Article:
Fireflies, heart cells, clocks, and power grids all do it — they can spontaneously sync up, sending signals out in unison. For centuries, scientists have been perplexed by this self-organizing behavior, coming up with theories and experiments that make up the science of sync. But despite progress being made in the field, mysteries still persist — in particular how networks of completely identical elements can fall out of sync.
Now, in a study published March 8 in the journal Science, a cross-institutional team of researchers has shown experimentally how a simple network of identical synchronized nanomachines can give rise to out-of-sync, complex states. Imagine a line of Rockette dancers: When they are all kicking at the same time, they are in sync. One of the complex states observed to arise from the simple network would be akin to the Rockette dancers kicking their legs "out of phase" with each other, where every other dancer is kicking a leg up, while the dancers in between have just finished a kick. The findings experimentally demonstrate that unanticipated behaviors can emerge from even simple networks.
“One of the amazing things about emergent properties is that we are surprised when we see them, and this drives us to develop theoretical understanding of their underlying mechanisms which can then often explain these behaviors across multiple complex systems,” says Raissa D’Souza, a professor at UC Davis and an external professor at the Santa Fe Institute. She is the Principle Investigator of the award funding this research, with the overarching project goal of controlling collective phenomena in networks across scales.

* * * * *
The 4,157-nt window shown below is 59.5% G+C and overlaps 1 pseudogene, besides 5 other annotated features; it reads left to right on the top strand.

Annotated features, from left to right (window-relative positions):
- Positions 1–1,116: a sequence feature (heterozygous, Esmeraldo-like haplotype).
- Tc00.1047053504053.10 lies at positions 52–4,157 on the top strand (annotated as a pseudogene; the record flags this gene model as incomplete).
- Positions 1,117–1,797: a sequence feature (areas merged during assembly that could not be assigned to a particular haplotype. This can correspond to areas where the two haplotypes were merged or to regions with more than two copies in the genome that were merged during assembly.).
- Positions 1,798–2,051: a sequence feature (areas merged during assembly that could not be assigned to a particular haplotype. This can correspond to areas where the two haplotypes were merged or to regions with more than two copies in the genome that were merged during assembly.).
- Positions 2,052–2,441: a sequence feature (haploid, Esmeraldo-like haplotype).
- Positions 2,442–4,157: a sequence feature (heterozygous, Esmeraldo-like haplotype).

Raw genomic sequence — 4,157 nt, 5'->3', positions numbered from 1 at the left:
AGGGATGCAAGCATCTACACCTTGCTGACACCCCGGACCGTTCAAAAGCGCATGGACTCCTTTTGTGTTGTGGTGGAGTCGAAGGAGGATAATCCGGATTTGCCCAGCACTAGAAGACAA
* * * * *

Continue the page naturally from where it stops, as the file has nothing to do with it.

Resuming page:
According to D’Souza, understanding emergence in basic networks, like the nanoelectromechanical (NEMS) system described in the study, could lead to understanding more complex, interacting networks that enable our modern world. This knowledge, in turn, may ultimately lead to new tools for controlling those networks. For example, by better understanding how heart cells or power grids display complexity in seemingly uniform networks, researchers may be able to develop new tools for pushing those networks back into rhythm.
"We want to learn how we can just tickle, or gently push, a system in the right direction to set it back into a synced state," says Michael L. Roukes, a physicist at Caltech and corresponding author of the new Science study. "This could perhaps engender a form of new, less harsh defibrillators, for example, for shocking the heart back into rhythm."
Synchronized oscillations were first noted as far back as the 1600s when the Dutch scientist Christiaan Huygens noted that two pendulum clocks hung from a common support would eventually come to tick in unison. Through the centuries, mathematicians and other scientists have come up with various ways to explain the strange phenomenon, seen also in heart and brain cells, fireflies, clouds of cold atoms, the circadian rhythms of animals, and many other systems.